If you look at the London scene for example, you would find that many of the so-called London derbies, have little to recommend themselves for the title. Chelsea like to think that Arsenal is their big derby now. They take little pleasure in playing Tottenham any more as the result is so much of a foregone conclusion that everyone could save themselves the time and money and just hand the points to the West London branch of the United Nations. But why would there be any rivalry between the two sides ? Hardly local, when you have a long trip up the Piccadilly/District Line to get there. Still in London agreed, but surely Fulham or Queens Park Rangers or Brentford would be more suitable alternatives, being within a darts throw of their rivals ? Chelsea are like some jumped up parvenu who think they can dictate terms to those who have been around for much longer than them. In fact, should they want to play someone on a derby basis, then Fulham would be the better bet for a couple of reasons. Firstly, you get out at Fulham Broadway to get to Stamford Bridge, indicating it’s proximity; Secondly the Blues’ ground lies within the Borough of Hammersmith and Fulham and lastly, the man who founded Chelsea only did so because Fulham preferred to play at Craven Cottage. Boy, that would make me sore !!
As for Wimbledon, they really belong in the Surrey heartland with Crystal Palace. Yes, yes, they have London postcodes, but then so do other places that most Londoners wouldn’t really subscribe to the fact that they are within the Metropolis. What possible rivalry could these teams have with Tottenham ? As for East London, West Ham have perfectly good local rivals in Leyton Orient and should really stick to someone they have a chance of beating rather than trying to mix it with the big boys. As for the big South London derbies, Charlton are really stuck out on a limb somewhat. Millwall are a possibility, but they tend towards the Kent side of South London and maybe Gillingham would do best to pair up with the raw meat-eating Lions. Crystal Palace have their own manufactured derby match with Brighton – the Eagles-Seagulls derby, which could be resurrected soon (one way or another). So who really are their local rivals ?? Step forward the South London Wanderers … none other than Arsenal. From Woolwich they are the natural rivals who were on Charlton’s doorstep and are perfect opposition now they are back in the Premier League. Having mooted the idea of moving back to their roots (something that has unfortunately fallen through), it would have been one of the closest derbies played outside of Dundee, where the two teams play on the same street. South London would at last have a derby to call it’s own.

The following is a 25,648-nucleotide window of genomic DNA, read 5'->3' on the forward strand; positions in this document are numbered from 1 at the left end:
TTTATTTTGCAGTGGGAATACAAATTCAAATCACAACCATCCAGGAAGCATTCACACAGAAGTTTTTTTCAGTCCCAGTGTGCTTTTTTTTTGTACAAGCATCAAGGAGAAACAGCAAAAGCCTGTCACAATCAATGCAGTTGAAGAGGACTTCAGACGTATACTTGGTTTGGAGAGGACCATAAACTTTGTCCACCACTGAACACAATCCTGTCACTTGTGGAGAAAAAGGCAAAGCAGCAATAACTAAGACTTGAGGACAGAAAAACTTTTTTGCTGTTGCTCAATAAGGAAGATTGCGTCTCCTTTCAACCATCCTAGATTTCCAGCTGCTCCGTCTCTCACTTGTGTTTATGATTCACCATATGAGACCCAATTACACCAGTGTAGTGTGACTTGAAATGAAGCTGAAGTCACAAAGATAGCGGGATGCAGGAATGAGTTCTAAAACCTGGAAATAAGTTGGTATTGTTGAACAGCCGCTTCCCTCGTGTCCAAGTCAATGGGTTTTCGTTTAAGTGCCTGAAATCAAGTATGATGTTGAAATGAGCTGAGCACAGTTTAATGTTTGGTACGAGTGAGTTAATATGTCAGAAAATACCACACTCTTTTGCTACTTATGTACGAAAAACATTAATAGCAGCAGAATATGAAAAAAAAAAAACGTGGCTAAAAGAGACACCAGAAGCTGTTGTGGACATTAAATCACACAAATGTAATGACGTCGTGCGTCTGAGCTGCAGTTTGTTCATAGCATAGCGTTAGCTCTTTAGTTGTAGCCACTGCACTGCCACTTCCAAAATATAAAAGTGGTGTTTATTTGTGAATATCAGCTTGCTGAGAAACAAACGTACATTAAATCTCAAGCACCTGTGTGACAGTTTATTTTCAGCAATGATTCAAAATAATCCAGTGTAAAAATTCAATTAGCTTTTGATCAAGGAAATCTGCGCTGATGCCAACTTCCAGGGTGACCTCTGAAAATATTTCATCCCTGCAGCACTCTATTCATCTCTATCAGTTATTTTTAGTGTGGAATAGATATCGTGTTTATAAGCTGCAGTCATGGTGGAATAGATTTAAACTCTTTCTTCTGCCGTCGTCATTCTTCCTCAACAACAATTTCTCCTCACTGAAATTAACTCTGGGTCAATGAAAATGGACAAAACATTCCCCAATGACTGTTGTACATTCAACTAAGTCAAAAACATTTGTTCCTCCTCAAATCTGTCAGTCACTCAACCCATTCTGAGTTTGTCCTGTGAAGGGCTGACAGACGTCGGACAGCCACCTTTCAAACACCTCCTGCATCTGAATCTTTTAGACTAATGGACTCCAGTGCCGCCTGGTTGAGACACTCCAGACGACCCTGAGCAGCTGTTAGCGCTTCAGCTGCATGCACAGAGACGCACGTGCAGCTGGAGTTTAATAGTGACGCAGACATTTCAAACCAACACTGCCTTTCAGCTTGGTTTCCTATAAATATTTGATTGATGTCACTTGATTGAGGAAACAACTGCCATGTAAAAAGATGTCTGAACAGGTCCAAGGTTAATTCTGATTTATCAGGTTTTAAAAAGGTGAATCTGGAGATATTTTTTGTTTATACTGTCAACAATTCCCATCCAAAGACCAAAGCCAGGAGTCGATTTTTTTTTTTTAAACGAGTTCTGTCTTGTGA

However, if this did go ahead, then Spurs would be left without local rivals to play. While this is something we all could swallow if the lot from N7 went back to where they belong, it would leave a hole in our footballing calendar. However, with Barnet moving to a new stadium in Mill Hill and if they ever made it to the Premier League, then perhaps there could be a real North London derby for the first time in ages.